Federal Communications Commission
News Media Information 202 / 418-0500
445 12th St., S.W.
Washington, D.C. 20554
Released: December 18, 2012
MEDIA BUREAU RELEASES ADDITIONAL GUIDANCE TO BROADCASTERS WISHING
TO FILE ANONYMOUS COMMENTS IN THE
EXPANDING THE ECONOMIC AND INNOVATION OPPORTUNITIES OF SPECTRUM
THROUGH INCENTIVE AUCTIONS PROCEEDING
GN Docket No. 12-268
On October 2, 2012, the Commission released a Notice of Proposed Rulemaking (NPRM
) initiating the
broadcast television spectrum incentive auction process.1 The NPRM
sought comments and replies, filed
either electronically or by paper, in accordance with the procedures set forth in sections 1.415 and 1.419
of the Commission’s rules, 47 C.F.R. §§ 1.415, 1.419.2 By this Notice, the Media Bureau provides
guidance for broadcasters interested in filing comments regarding the incentive auction process without
disclosing their identities.
Generally, when a party identifies itself it improves the ability of both the Commission and the public to
evaluate the position the party takes in the proceeding, thus benefiting the rulemaking process.3 Our
existing rules, however, allow the filing of anonymous rulemaking comments. Section 1.419(e) requires
that a party filing in electronic format and not represented by an attorney provide its name and mailing
We want to encourage those broadcasters interested in auction participation to raise issues of specific
concern to them regarding the incentive auction process so that we may develop a robust record to assist
us in devising auction-related rules. At the same time, we recognize that broadcasters may have
1 See Expanding the Economic and Innovation Opportunities of Spectrum Through Incentive Auctions
, Notice of
Proposed Rulemaking, 27 FCC Rcd 12357 (2012).
2 See id.
at 12495, ¶ 418.
3 Indeed, the Commission has stated a general preference for disclosure of the identity of commenters in
Commission rulemaking proceedings, and a proceeding seeking comment on whether the Commission should adopt
enhanced disclosure requirements for parties filing comments remains outstanding. See Amendment of the
Commission’s Ex Parte Rules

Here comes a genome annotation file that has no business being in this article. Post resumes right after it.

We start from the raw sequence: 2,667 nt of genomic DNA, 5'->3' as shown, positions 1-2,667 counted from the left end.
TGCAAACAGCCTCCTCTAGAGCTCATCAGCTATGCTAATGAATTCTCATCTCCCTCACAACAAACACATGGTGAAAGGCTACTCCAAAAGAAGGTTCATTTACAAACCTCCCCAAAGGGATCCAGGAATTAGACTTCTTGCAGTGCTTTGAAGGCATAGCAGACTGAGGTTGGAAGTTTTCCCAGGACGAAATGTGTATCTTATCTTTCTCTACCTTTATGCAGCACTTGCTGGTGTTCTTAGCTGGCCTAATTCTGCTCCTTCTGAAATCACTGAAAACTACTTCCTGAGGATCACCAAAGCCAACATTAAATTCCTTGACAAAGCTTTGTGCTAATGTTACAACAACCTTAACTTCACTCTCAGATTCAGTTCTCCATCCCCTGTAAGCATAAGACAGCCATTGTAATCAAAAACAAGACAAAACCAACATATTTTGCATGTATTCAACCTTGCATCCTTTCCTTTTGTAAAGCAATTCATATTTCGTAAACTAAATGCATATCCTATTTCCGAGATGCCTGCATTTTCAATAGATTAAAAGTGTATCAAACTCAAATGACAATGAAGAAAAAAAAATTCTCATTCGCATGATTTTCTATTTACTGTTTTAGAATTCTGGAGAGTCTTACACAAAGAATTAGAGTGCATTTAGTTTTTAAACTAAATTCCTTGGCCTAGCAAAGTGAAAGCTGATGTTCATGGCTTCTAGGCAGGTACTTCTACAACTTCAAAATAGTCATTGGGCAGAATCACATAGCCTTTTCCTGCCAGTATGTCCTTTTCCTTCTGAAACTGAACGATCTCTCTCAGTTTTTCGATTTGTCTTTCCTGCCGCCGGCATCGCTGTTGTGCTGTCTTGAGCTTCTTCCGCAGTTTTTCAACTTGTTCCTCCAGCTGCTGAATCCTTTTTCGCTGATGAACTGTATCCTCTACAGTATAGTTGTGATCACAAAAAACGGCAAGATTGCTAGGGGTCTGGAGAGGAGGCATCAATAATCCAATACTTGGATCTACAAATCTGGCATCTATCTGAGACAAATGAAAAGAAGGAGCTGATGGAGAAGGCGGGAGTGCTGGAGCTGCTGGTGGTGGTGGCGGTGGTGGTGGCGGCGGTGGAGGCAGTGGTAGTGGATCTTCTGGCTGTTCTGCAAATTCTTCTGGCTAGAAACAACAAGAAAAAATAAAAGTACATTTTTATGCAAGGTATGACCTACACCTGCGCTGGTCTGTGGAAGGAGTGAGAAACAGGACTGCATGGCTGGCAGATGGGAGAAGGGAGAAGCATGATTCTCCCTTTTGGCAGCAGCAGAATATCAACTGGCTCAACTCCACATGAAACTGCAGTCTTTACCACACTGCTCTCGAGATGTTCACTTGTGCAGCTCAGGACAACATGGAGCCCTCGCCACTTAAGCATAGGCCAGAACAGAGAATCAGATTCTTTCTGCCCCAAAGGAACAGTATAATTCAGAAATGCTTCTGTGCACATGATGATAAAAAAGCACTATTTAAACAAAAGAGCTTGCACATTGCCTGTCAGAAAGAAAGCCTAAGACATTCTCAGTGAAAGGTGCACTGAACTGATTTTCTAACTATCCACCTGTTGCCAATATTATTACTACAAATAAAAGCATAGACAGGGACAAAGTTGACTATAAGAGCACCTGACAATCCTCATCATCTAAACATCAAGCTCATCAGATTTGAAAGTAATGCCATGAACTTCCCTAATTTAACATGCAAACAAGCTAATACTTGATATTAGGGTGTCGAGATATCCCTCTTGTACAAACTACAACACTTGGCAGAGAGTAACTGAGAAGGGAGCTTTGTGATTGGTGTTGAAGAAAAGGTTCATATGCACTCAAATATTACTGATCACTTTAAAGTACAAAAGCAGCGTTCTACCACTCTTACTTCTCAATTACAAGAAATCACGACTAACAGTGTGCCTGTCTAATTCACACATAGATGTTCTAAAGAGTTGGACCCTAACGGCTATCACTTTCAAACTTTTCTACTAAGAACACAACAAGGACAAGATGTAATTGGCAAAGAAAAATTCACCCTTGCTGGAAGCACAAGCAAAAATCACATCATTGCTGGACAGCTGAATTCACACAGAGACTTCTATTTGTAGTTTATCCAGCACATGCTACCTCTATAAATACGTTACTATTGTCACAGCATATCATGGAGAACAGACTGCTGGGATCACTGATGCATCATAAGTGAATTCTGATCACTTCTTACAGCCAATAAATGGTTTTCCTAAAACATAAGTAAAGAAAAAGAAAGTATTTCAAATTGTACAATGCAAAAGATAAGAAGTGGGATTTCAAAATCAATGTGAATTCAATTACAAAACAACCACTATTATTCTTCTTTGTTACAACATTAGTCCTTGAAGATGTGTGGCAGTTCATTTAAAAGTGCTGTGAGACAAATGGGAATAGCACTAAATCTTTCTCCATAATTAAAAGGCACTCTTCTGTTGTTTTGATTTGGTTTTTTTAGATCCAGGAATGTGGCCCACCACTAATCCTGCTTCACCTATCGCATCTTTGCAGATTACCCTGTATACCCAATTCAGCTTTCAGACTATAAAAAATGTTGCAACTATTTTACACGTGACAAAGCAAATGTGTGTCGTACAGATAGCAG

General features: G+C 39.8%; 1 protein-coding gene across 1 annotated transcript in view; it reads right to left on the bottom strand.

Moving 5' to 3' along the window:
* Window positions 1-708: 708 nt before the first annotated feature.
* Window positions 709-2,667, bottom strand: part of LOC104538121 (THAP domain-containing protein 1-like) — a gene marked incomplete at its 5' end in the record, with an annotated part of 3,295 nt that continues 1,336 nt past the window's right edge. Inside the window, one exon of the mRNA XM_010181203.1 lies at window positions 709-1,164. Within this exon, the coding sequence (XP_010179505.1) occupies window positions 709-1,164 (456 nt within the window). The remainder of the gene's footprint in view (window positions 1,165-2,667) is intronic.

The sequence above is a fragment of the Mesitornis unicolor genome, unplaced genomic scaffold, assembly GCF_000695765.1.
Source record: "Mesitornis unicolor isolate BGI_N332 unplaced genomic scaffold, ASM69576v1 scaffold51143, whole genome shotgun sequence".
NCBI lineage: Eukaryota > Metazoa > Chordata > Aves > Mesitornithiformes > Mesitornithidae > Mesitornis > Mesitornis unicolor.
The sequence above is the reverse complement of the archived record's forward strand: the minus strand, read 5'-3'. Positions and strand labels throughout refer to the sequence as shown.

, Report and Order and Further Notice of Proposed Rulemaking, 26 FCC Rcd 4517,
4526, 4539 ¶ 80 (2011) (Ex Parte FNPRM
) (“it would serve the public interest to have a disclosure requirement that
addresses . . . [the] problem . . . [of hidden interests]”).
4 Specifically, section 1.419 of our rules provides that “[c]omments and replies . . . filed in electronic form by a
party represented by an attorney shall include the name and mailing address of at least one attorney of record.
Parties not represented by an attorney that file comments and replies and other documents in electronic format shall
provide their name and mailing address.” 47 C.F.R. § 1.419. No analogous requirement appears in section 1.415,
which governs paper filings. 47 C.F.R. § 1.415.
legitimate reasons for not wanting to disclose their potential interest in reverse auction participation.5
Thus, we remind broadcasters that they may file anonymously by paper, or electronically so long as they
have an attorney of record. We request, however, that any broadcaster filing anonymously provide
sufficient basic information to enable to Commission and the public to understand and evaluate the
positions it takes in its comments. Such information may include, for example, the market tier in which
the station operates and whether it is network-affiliated or independent. Finally, we note that broadcasters
wishing to file anonymous comments electronically without an attorney of record must seek a waiver of
For further information, contact Dorann Bunkin of the Media Bureau, Video Division at Dorann.Bunkin@fcc.gov
or (202) 418-1636. Press contact: Janice Wise, Janice.Wise@fcc.gov
- FCC -
5 We note that the Spectrum Act, which directs the Commission to conduct a broadcast incentive auction, requires
the Commission to “take all reasonable steps necessary to protect the confidentiality of Commission-held data of a
[broadcast] licensee participating in the reverse auction … including withholding the identity of such licensee …
[for a specified period of time].” See 47 U.S.C. § 1452(a)(3). Although this statutory provision concerns only
reverse auction participants, broadcasters may also have an interest in not disclosing their identities in comments
regarding the incentive auction.